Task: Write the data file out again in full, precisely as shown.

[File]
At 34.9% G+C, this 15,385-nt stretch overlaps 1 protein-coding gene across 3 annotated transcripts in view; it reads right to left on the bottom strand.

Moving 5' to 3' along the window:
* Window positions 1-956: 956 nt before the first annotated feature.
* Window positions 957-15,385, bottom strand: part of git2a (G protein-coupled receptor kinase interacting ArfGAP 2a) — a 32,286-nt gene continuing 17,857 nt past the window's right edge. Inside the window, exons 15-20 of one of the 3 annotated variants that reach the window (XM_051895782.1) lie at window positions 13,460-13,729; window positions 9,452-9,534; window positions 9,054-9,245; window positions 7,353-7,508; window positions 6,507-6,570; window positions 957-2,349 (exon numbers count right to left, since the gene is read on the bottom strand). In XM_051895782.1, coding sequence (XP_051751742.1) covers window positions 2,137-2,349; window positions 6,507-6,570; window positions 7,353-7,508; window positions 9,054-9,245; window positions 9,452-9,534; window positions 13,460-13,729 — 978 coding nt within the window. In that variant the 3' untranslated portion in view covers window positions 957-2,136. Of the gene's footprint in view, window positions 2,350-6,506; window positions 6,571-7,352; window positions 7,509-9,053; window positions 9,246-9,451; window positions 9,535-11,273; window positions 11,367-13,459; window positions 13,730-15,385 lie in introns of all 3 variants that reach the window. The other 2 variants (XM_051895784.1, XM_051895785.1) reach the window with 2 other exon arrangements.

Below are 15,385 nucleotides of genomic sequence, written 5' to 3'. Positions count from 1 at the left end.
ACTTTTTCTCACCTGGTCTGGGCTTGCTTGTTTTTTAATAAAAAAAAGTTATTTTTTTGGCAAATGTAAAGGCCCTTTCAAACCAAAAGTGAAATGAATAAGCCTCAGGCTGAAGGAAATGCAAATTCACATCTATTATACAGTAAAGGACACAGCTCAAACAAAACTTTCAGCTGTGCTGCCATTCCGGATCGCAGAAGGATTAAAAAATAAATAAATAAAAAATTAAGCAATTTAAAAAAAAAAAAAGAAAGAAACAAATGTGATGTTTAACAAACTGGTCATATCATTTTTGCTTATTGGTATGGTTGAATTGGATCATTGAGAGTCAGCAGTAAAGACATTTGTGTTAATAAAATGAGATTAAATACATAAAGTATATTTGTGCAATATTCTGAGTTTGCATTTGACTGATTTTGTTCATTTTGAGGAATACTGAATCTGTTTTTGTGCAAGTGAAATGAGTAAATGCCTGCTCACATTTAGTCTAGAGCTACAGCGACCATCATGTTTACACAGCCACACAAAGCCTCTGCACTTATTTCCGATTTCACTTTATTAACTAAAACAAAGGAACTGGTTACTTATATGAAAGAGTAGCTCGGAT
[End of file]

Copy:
At 34.9% G+C, this 15,385-nt stretch overlaps 1 protein-coding gene across 3 annotated transcripts in view; it reads right to left on the bottom strand.

Moving 5' to 3' along the window:
* Window positions 1-956: 956 nt before the first annotated feature.
* Window positions 957-15,385, bottom strand: part of git2a (G protein-coupled receptor kinase interacting ArfGAP 2a) — a 32,286-nt gene continuing 17,857 nt past the window's right edge. Inside the window, exons 15-20 of one of the 3 annotated variants that reach the window (XM_051895782.1) lie at window positions 13,460-13,729; window positions 9,452-9,534; window positions 9,054-9,245; window positions 7,353-7,508; window positions 6,507-6,570; window positions 957-2,349 (exon numbers count right to left, since the gene is read on the bottom strand). In XM_051895782.1, coding sequence (XP_051751742.1) covers window positions 2,137-2,349; window positions 6,507-6,570; window positions 7,353-7,508; window positions 9,054-9,245; window positions 9,452-9,534; window positions 13,460-13,729 — 978 coding nt within the window. In that variant the 3' untranslated portion in view covers window positions 957-2,136. Of the gene's footprint in view, window positions 2,350-6,506; window positions 6,571-7,352; window positions 7,509-9,053; window positions 9,246-9,451; window positions 9,535-11,273; window positions 11,367-13,459; window positions 13,730-15,385 lie in introns of all 3 variants that reach the window. The other 2 variants (XM_051895784.1, XM_051895785.1) reach the window with 2 other exon arrangements.

Below are 15,385 nucleotides of genomic sequence, written 5' to 3'. Positions count from 1 at the left end.
ACTTTTTCTCACCTGGTCTGGGCTTGCTTGTTTTTTAATAAAAAAAAGTTATTTTTTTGGCAAATGTAAAGGCCCTTTCAAACCAAAAGTGAAATGAATAAGCCTCAGGCTGAAGGAAATGCAAATTCACATCTATTATACAGTAAAGGACACAGCTCAAACAAAACTTTCAGCTGTGCTGCCATTCCGGATCGCAGAAGGATTAAAAAATAAATAAATAAAAAATTAAGCAATTTAAAAAAAAAAAAAGAAAGAAACAAATGTGATGTTTAACAAACTGGTCATATCATTTTTGCTTATTGGTATGGTTGAATTGGATCATTGAGAGTCAGCAGTAAAGACATTTGTGTTAATAAAATGAGATTAAATACATAAAGTATATTTGTGCAATATTCTGAGTTTGCATTTGACTGATTTTGTTCATTTTGAGGAATACTGAATCTGTTTTTGTGCAAGTGAAATGAGTAAATGCCTGCTCACATTTAGTCTAGAGCTACAGCGACCATCATGTTTACACAGCCACACAAAGCCTCTGCACTTATTTCCGATTTCACTTTATTAACTAAAACAAAGGAACTGGTTACTTATATGAAAGAGTAGCTCGGAT